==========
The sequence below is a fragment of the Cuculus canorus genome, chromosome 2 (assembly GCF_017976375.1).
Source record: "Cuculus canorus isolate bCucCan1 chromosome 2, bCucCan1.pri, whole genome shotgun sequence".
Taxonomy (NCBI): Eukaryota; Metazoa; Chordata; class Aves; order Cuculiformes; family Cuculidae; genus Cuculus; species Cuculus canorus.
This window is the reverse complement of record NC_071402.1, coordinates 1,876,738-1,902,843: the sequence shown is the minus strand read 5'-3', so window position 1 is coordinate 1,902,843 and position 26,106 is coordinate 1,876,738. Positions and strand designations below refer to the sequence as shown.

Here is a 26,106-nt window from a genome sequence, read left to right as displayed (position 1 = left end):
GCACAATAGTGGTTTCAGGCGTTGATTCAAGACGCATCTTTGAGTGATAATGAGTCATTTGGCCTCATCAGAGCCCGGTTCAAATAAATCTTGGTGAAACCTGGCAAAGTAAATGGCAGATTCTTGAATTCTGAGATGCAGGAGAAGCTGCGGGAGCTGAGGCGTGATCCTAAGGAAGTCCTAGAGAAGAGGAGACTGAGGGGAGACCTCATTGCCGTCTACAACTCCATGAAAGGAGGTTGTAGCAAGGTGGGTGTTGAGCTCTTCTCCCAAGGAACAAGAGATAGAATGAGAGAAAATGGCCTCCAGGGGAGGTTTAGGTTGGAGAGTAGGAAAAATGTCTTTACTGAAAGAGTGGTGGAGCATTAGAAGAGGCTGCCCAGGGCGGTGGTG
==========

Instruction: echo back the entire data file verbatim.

The sequence below is a fragment of the Cuculus canorus genome, chromosome 2 (assembly GCF_017976375.1).
Source record: "Cuculus canorus isolate bCucCan1 chromosome 2, bCucCan1.pri, whole genome shotgun sequence".
Taxonomy (NCBI): Eukaryota; Metazoa; Chordata; class Aves; order Cuculiformes; family Cuculidae; genus Cuculus; species Cuculus canorus.
This window is the reverse complement of record NC_071402.1, coordinates 1,876,738-1,902,843: the sequence shown is the minus strand read 5'-3', so window position 1 is coordinate 1,902,843 and position 26,106 is coordinate 1,876,738. Positions and strand designations below refer to the sequence as shown.

Here is a 26,106-nt window from a genome sequence, read left to right as displayed (position 1 = left end):
GCACAATAGTGGTTTCAGGCGTTGATTCAAGACGCATCTTTGAGTGATAATGAGTCATTTGGCCTCATCAGAGCCCGGTTCAAATAAATCTTGGTGAAACCTGGCAAAGTAAATGGCAGATTCTTGAATTCTGAGATGCAGGAGAAGCTGCGGGAGCTGAGGCGTGATCCTAAGGAAGTCCTAGAGAAGAGGAGACTGAGGGGAGACCTCATTGCCGTCTACAACTCCATGAAAGGAGGTTGTAGCAAGGTGGGTGTTGAGCTCTTCTCCCAAGGAACAAGAGATAGAATGAGAGAAAATGGCCTCCAGGGGAGGTTTAGGTTGGAGAGTAGGAAAAATGTCTTTACTGAAAGAGTGGTGGAGCATTAGAAGAGGCTGCCCAGGGCGGTGGTG